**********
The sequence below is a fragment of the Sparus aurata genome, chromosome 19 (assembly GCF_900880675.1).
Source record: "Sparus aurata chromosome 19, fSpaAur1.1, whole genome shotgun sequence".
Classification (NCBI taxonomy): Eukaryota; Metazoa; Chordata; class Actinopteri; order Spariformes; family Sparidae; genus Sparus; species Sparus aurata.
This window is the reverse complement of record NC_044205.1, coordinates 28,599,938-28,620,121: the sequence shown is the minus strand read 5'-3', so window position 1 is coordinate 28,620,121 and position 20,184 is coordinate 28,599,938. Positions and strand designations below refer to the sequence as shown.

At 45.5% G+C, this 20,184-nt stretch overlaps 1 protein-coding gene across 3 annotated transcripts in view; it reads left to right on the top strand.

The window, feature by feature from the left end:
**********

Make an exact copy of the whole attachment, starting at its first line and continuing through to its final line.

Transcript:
The sequence below is a fragment of the Sparus aurata genome, chromosome 19 (assembly GCF_900880675.1).
Source record: "Sparus aurata chromosome 19, fSpaAur1.1, whole genome shotgun sequence".
Classification (NCBI taxonomy): Eukaryota; Metazoa; Chordata; class Actinopteri; order Spariformes; family Sparidae; genus Sparus; species Sparus aurata.
This window is the reverse complement of record NC_044205.1, coordinates 28,599,938-28,620,121: the sequence shown is the minus strand read 5'-3', so window position 1 is coordinate 28,620,121 and position 20,184 is coordinate 28,599,938. Positions and strand designations below refer to the sequence as shown.

At 45.5% G+C, this 20,184-nt stretch overlaps 1 protein-coding gene across 3 annotated transcripts in view; it reads left to right on the top strand.

The window, feature by feature from the left end: